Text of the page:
Middle schools axe 'driven by finances'

THE proposed abolition of Suffolk's 40 middle schools has been branded a cost-saving measure by the president of a teachers' union.Brian Garvey, president of NASUWT (The National Association of Schoolmasters Union of Women Teachers) said the middle school shake-up was “financially convenient” for Suffolk County Council during his visit to Leiston Middle School yesterday.

THE proposed abolition of Suffolk's 40 middle schools has been branded a cost-saving measure by the president of a teachers' union.

Brian Garvey, president of NASUWT (The National Association of Schoolmasters Union of Women Teachers) said the middle school shake-up was “financially convenient” for Suffolk County Council during his visit to Leiston Middle School yesterday.

Mr Garvey said: “There's no overwhelming evidence to show that it is a good thing to do but it's financially convenient and that's the biggest thing.”

He said that as a teachers union they were concerned about their members and also for the children.


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Mr Garvey said: “We've got teachers that have spent their whole lives in middle schools who will be given a choice to either work in a high school where they will have to teach GCSEs which they have never done before.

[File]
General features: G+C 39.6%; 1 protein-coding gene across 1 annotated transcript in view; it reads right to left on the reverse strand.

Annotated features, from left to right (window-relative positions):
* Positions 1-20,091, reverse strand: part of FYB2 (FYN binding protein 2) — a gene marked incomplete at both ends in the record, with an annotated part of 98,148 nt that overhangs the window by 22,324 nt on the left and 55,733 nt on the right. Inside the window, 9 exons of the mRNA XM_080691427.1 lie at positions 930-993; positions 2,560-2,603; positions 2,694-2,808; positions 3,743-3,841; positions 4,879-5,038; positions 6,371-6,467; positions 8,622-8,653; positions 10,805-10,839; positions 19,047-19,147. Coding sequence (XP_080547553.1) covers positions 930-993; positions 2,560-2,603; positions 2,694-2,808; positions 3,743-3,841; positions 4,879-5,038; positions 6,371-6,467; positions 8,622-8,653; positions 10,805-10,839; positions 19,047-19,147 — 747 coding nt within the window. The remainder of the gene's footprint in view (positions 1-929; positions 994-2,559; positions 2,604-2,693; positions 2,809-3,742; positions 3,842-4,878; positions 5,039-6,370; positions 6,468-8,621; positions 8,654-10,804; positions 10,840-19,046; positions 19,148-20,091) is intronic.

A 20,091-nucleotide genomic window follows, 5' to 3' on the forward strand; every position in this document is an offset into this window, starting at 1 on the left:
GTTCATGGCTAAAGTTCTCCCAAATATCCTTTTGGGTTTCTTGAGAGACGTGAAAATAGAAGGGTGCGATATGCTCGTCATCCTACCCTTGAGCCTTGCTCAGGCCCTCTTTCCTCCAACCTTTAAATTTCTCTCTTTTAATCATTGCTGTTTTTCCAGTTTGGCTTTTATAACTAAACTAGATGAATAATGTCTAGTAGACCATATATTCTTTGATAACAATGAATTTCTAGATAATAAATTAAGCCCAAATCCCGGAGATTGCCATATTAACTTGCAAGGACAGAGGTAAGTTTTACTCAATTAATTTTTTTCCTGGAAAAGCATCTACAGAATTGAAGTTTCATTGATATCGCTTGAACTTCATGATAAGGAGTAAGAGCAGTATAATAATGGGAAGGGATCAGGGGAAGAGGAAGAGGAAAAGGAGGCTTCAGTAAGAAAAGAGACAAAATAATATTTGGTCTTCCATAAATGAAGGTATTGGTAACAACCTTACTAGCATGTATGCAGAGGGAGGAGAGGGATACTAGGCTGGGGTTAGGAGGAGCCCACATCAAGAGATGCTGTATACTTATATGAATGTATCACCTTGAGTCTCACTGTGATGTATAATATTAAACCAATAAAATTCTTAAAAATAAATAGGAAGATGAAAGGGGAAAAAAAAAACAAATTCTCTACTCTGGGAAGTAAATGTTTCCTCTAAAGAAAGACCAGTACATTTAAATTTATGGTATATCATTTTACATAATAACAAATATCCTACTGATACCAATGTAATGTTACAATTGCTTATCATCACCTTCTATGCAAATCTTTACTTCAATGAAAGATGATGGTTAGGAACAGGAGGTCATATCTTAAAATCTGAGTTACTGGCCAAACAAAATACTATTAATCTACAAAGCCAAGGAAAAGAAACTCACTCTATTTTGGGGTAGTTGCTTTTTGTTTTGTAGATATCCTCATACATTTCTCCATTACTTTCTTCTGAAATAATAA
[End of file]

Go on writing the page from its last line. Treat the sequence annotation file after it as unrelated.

“This will involve a lot of training which is going to be very expensive for the local authority.”

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He said that the children will also be affected by all the upheaval.

“The pupils only get one chance and who are these people to mess around with that?” said Mr Garvey. “It wouldn't be a responsibility I would like to take on board.”

But he said it was not too late for parents to fight back. He said: “If there's a way to stop the change it has got to come from the parents.”

He said he had visited schools all around the country, and some abroad too, and had seen cases where in a two-tier system the high schools get younger children to take just three or four subjects at first to ease gently into the transfer.

“That to me would suggest that if they had middle schools they wouldn't have to do that,” he said. “Where changes have taken place it's been on financial grounds.”

Suffolk County Council's cabinet agreed the move to axe the county's 40 middle schools this week. It must now be ratified by the full council, and if that happens, closures could start by 2009.

The council has maintained the proposals are not a cost-saving measure but aim to improve standards across the board.

A spokesperson said: “It will be more economic but that's not the driving force behind it and it never has been.

“The savings which will be made as a result of the change will go back into training and into the schools - it's all about improving education.”

He said they did not expect middle school teachers to go straight into secondary or primary teaching but to undertake professional training.

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